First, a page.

I don’t think it’s particularly telling to point out that in the 45 years since TREK first appeared, it’s occasionally been surpassed. That’s to be expected. You might argue that watching TREK is a step backward, into 1960s-era SF, and there I think you’d have a good point.

    But we like it that way. Going to see STAR TREK in the theatre isn’t about getting a cutting edge SF vision. It’s a re-imagining of a Cold War era TV show, with all the goofy stereotypes and sexism that went with it. It’s only partly SF – the rest of full-blown nostalgia. That’s exactly what I was hoping for when I walked into the theatre, and that’s exactly what I got.

    – John

    Comment by John ONeill - May 16, 2009 8:22 pm

  2. Well, okay, forget Neuromancer, how about any of the New Wave writers that were roughly contemporary with Star Trek? Trek was strong compared to, say, Dick or Ballard or Ellison or Sturgeon (though the later two wrote for the show and, not surprisingly, resulted in the better shows; the problem is the better shows don’t add up to a solid single season, let alone three)?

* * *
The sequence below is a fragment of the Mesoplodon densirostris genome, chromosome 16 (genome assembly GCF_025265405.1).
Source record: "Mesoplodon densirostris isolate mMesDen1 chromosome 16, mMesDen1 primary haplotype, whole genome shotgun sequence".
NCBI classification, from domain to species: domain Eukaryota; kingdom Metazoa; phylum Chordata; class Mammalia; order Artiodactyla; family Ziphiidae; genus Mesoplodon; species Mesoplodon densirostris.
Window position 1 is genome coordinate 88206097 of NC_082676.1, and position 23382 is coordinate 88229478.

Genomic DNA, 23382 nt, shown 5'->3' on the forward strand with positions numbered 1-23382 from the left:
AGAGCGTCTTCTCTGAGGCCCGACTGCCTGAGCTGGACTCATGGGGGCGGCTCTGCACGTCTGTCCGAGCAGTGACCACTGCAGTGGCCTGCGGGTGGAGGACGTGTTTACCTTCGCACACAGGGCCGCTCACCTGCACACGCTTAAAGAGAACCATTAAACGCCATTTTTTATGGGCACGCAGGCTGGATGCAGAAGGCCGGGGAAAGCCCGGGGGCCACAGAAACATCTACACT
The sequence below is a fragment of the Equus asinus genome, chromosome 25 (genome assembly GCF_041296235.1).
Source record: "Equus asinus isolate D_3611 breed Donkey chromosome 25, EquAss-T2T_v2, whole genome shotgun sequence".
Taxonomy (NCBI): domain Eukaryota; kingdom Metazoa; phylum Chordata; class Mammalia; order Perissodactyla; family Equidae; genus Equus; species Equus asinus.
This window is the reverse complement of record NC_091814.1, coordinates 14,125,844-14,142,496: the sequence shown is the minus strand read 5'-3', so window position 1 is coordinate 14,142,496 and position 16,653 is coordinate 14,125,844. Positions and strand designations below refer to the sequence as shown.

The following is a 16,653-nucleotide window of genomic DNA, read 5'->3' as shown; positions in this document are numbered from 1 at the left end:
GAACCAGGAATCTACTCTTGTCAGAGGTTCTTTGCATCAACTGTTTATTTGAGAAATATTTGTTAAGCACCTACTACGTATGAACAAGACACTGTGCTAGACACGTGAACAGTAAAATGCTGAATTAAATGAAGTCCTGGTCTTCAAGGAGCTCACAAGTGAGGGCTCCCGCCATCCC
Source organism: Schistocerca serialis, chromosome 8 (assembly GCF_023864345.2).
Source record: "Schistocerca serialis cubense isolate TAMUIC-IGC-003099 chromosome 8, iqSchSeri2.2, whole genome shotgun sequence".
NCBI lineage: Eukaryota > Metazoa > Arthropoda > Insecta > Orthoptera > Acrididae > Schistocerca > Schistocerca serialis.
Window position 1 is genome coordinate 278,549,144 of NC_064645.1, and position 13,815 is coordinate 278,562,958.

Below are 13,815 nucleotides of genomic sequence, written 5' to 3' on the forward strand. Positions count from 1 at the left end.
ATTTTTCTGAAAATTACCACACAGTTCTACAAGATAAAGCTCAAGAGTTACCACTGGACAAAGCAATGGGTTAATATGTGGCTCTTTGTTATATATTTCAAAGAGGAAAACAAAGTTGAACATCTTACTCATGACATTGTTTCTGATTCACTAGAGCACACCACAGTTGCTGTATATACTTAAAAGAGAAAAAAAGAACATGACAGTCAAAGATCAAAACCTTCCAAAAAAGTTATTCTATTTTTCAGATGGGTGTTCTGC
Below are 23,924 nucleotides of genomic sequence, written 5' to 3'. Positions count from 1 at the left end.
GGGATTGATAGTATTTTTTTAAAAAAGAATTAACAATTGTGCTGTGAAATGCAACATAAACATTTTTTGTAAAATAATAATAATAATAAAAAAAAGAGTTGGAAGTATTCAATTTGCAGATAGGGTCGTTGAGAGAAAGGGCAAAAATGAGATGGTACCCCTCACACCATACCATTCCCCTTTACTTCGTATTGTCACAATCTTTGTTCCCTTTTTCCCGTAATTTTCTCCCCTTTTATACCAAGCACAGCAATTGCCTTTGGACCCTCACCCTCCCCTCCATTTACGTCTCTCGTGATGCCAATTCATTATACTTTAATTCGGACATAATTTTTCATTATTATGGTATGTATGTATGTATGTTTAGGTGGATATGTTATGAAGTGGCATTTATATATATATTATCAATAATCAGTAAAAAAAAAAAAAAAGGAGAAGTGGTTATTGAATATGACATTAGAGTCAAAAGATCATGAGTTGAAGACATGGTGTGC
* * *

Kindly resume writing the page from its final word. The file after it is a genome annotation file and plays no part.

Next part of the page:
Let’s compare other SF (though admittedly mixed with fantasy) on television: Star Trek was stronger than The Twilight Zone or (though I believe it appeared after Trek was cancelled) The Prisoner? While all three creak in the seams looked at today, Twilight Zone and The Prisoner hold up because they at least have some ideas behind them. I’ll grant you, some of these ideas can be as silly as some episodes of Star Trek (remember that William Shatner’s histronics were first on display in the Zone’s episode about gremlins at 20,000 feet), but overall there was more going on than retreads of Golden Age plots, e.g., the crew encounter a strange alien life form that threatens their existence unti some flaw can be discovered.